This does not mean that she will find it any easier to demand concessions from Brussels after the election. The EU, which thinks in terms of international and intragovernmental obligations, has no reason to back down simply because its negotiating partner has strong domestic support. In fact, policymakers in Brussels and Berlin actually want May to succeed for the opposite reason: a larger parliamentary bloc will also give her more room to make concessions. That is why May’s accusations that Brussels is trying to undermine her position in the upcoming election makes so little sense: no one on the continent benefits from her remaining in thrall to the unrealistic demands of her own party’s right wing.
MUGGED BY REALITY
The Conservative right remains the largest threat to an eventual agreement between the EU and the United Kingdom. Egged on by a belligerent nationalist press, many Conservative lawmakers claim that it would be better for the United Kingdom to crash out of the EU without reaching any agreement on a future relationship. This would allow London to avoid concessions on issues such as paying unmet financial obligations, immigration, and the continued jurisdiction of European courts in the United Kingdom. But it would also mean that the United Kingdom would lose privileged access to the market to which it currently sends 44 percent of its exports. The understaffed British civil service has not yet fully worked out what the consequences of such a move would be, but it looks likely to amount to around $7.2 billion in tariffs for British exporters per year.
The right’s tough stance is based on the false promises of the Leave campaign, which promoted the idea that the United Kingdom could cut immigration from the EU while maintaining access to the common market. Many Leave campaigners incorrectly portrayed the EU as being on the brink of collapse and therefore desperate to make concessions to the United Kingdom. They also suggested that London would be able to cut separate bilateral deals with countries such as Germany in the aftermath of Brexit. But with the eurozone economy growing faster than both the United Kingdom’s and the United States’, the issue of migration crisis having waned, and anti-EU political forces pushed back in Austria, France, Germany, and the Netherlands, cracks in the bloc are no longer so obvious. At a recent summit meeting, it took less than 15 minutes for the member states to agree on their common negotiating stance toward the British. The EU’s position includes several points anathema to the United Kingdom, including having London settle its financial obligations and reach an agreement on the rights of EU citizens currently in the country before any discussion of their future relationship can proceed.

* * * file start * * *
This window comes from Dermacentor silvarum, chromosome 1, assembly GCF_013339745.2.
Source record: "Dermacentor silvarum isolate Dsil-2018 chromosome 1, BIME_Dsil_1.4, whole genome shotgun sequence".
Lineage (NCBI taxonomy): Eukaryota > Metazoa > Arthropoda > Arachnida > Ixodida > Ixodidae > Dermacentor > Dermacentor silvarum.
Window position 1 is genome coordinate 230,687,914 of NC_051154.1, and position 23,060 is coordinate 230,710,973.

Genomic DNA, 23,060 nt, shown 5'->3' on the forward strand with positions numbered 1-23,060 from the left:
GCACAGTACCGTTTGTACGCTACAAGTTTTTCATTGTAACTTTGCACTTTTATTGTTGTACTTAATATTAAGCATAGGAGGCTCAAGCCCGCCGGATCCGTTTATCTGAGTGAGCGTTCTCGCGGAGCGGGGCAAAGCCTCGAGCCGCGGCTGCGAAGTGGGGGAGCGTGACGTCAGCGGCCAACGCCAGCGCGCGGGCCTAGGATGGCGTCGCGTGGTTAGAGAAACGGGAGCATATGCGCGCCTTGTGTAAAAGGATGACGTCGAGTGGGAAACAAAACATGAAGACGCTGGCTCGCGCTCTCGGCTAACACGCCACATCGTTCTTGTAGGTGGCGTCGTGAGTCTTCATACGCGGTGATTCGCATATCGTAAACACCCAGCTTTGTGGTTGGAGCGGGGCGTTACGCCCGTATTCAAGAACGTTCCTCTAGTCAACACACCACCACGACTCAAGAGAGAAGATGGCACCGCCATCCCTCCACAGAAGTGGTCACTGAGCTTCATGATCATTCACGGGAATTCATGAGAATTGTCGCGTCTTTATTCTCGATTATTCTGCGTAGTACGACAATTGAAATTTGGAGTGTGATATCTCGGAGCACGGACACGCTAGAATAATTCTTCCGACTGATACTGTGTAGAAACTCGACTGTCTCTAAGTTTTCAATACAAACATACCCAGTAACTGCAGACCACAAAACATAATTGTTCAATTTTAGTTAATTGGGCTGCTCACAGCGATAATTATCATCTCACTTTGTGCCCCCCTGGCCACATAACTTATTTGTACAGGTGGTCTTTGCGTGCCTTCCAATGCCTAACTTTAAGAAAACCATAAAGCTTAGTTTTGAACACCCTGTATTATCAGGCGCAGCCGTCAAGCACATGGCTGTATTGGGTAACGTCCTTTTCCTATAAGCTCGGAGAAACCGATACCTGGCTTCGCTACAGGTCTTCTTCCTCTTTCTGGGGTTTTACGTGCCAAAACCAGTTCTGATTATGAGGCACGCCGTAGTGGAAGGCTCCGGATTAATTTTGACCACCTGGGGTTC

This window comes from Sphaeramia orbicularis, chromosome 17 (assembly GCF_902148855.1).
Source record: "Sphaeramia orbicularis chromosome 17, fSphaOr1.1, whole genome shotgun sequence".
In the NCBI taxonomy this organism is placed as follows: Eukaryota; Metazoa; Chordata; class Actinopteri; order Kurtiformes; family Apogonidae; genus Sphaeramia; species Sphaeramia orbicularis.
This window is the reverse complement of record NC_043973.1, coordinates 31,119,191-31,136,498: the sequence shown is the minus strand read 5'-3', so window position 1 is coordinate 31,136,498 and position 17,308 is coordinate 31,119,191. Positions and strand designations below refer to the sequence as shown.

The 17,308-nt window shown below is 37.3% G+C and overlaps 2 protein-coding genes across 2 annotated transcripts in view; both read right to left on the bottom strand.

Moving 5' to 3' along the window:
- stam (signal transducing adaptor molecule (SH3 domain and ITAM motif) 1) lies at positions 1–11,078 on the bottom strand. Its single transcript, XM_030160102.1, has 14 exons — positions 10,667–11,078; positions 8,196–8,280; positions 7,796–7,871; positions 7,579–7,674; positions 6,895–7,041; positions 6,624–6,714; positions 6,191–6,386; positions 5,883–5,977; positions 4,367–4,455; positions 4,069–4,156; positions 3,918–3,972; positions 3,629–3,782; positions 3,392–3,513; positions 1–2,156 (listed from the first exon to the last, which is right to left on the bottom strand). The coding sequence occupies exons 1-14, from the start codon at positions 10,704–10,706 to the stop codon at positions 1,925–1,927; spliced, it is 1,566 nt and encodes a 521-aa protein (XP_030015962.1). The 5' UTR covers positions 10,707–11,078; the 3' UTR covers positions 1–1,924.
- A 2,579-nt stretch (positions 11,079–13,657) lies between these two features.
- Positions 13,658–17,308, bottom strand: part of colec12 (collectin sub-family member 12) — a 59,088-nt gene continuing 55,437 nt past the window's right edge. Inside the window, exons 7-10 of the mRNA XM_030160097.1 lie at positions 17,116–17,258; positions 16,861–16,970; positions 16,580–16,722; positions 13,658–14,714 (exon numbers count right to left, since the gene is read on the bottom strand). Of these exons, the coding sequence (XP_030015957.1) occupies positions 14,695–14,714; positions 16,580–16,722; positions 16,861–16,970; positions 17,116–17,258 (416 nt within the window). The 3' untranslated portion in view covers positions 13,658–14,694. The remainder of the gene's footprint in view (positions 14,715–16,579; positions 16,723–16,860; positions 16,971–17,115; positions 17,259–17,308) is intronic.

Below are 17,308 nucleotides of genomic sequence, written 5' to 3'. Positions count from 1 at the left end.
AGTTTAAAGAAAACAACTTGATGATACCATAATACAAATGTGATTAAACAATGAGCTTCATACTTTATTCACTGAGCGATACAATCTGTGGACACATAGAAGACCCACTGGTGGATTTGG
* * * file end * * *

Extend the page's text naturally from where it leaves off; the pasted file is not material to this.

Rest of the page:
As Brussels fails to bend, British right–wing politicians and tabloids have responded by blaming the EU for what they see as intransigence and by suggesting that the prime minister must “crush the saboteurs” who they say want to undermine an agreement. By threatening to walk away from the talks and directing her fire at domestic opponents, May is now flirting with these political passions, even if she hopes to eventually sideline them. But the other 27 EU member states have domestic politics too. Following the election of France’s Emmanuel Macron and the likely reelection of German Chancellor Angela Merkel in September, both Paris and Berlin will be absorbed by their own priorities to push through economic reform in pursuit of eurozone stability and growth. They are bound by their own national interests, as well as those of the bloc as a whole, to take a tough stance against a country that has chosen to make itself increasingly irrelevant to their future concerns.
There is also a risk that the increasingly poisonous tone of British political discourse will harden the hearts of other European electorates, and hence their governments, toward the United Kingdom. The German government, as the paymaster of Europe, is under severe domestic pressure not to let the United Kingdom dilute the Brexit financial settlement in the way British politicians argue they can. Meanwhile Poland, which under different circumstances might be one of the main proponents of an amicable Brexit, has first and foremost to protect the interests of the large Polish diaspora in the United Kingdom. This British sojourn into hardline campaigning for the snap election means serious discussions on such issues cannot begin until June, wasting two months of the brief two-year period that London has to reach an agreement with the EU on their future relationship.
If May’s gamble pays off, she will be able to tame her party’s right wing, reach a favorable and moderate agreement with the EU, and go into the next election in 2022 as the prime minister who delivered a successful Brexit. But she risks losing it all if she continues to pose as Boudicca when Brussels refuses to follow the script that British nationalists want it to. The stakes for both the prime minister and the country are high. Both May and the country at large will soon have to stop electioneering, honestly assess the cards they hold, and start dealing.